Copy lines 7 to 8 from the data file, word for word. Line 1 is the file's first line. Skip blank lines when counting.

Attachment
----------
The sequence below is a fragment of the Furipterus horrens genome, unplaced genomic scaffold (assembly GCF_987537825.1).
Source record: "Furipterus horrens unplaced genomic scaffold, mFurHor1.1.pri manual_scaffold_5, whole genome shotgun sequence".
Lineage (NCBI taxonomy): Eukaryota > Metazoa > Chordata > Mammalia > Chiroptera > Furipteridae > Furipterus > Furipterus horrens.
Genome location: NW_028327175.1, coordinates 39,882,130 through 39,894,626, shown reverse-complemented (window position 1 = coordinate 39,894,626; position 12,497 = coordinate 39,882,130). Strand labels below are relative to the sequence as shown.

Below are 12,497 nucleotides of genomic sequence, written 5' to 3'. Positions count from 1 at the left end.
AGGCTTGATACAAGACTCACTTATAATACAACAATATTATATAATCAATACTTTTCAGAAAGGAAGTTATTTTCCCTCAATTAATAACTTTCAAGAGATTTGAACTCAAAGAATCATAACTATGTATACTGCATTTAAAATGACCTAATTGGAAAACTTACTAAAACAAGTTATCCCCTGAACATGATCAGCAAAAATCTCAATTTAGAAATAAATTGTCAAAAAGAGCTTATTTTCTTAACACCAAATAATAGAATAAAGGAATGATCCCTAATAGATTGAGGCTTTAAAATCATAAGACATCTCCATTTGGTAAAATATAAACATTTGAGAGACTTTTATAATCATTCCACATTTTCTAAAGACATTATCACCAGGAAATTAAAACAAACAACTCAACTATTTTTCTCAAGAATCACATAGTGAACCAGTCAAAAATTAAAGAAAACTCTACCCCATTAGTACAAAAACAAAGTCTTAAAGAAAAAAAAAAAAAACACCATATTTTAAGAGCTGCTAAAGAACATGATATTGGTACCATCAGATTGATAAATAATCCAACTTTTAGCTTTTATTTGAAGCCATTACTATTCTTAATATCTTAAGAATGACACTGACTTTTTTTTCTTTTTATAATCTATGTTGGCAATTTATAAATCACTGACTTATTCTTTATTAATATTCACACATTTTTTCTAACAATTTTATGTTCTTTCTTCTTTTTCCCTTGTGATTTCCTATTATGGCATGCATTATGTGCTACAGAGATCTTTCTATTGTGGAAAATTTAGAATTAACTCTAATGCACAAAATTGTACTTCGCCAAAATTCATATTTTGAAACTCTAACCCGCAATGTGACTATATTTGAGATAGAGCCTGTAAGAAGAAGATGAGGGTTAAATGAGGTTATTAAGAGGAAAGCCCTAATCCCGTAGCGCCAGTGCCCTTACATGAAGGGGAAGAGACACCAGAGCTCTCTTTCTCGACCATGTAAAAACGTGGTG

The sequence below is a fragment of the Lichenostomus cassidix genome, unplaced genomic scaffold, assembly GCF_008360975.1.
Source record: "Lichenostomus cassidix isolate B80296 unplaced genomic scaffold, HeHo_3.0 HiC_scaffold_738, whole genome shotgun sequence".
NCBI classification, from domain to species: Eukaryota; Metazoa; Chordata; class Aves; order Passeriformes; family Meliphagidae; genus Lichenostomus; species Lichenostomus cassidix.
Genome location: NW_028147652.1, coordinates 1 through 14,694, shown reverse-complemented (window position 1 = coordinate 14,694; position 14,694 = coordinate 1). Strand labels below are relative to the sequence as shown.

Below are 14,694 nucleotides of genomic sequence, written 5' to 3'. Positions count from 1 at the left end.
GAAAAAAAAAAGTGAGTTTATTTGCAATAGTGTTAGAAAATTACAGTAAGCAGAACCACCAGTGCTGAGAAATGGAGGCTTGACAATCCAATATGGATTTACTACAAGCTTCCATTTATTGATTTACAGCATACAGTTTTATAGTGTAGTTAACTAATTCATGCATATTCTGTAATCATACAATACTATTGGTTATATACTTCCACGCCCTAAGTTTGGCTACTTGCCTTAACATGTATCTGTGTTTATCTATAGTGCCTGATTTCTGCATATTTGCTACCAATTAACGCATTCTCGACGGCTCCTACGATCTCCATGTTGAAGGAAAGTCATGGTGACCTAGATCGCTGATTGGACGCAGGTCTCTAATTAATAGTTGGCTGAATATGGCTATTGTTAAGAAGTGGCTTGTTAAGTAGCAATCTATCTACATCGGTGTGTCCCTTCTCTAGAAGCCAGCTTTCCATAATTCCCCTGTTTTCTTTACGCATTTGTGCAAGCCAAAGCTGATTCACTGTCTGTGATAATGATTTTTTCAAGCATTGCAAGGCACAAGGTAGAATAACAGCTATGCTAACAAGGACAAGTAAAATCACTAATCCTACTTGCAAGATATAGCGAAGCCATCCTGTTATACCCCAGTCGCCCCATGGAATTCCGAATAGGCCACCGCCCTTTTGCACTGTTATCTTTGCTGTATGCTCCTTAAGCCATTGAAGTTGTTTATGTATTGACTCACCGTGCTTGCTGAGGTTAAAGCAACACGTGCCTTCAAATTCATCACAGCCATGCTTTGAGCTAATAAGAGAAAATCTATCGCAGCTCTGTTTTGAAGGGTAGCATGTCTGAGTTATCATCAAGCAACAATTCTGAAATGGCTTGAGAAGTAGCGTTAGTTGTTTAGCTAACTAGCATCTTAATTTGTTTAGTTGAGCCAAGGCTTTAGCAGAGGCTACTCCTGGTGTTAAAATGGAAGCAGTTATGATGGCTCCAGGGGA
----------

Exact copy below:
The sequence below is a fragment of the Lichenostomus cassidix genome, unplaced genomic scaffold, assembly GCF_008360975.1.
Source record: "Lichenostomus cassidix isolate B80296 unplaced genomic scaffold, HeHo_3.0 HiC_scaffold_738, whole genome shotgun sequence".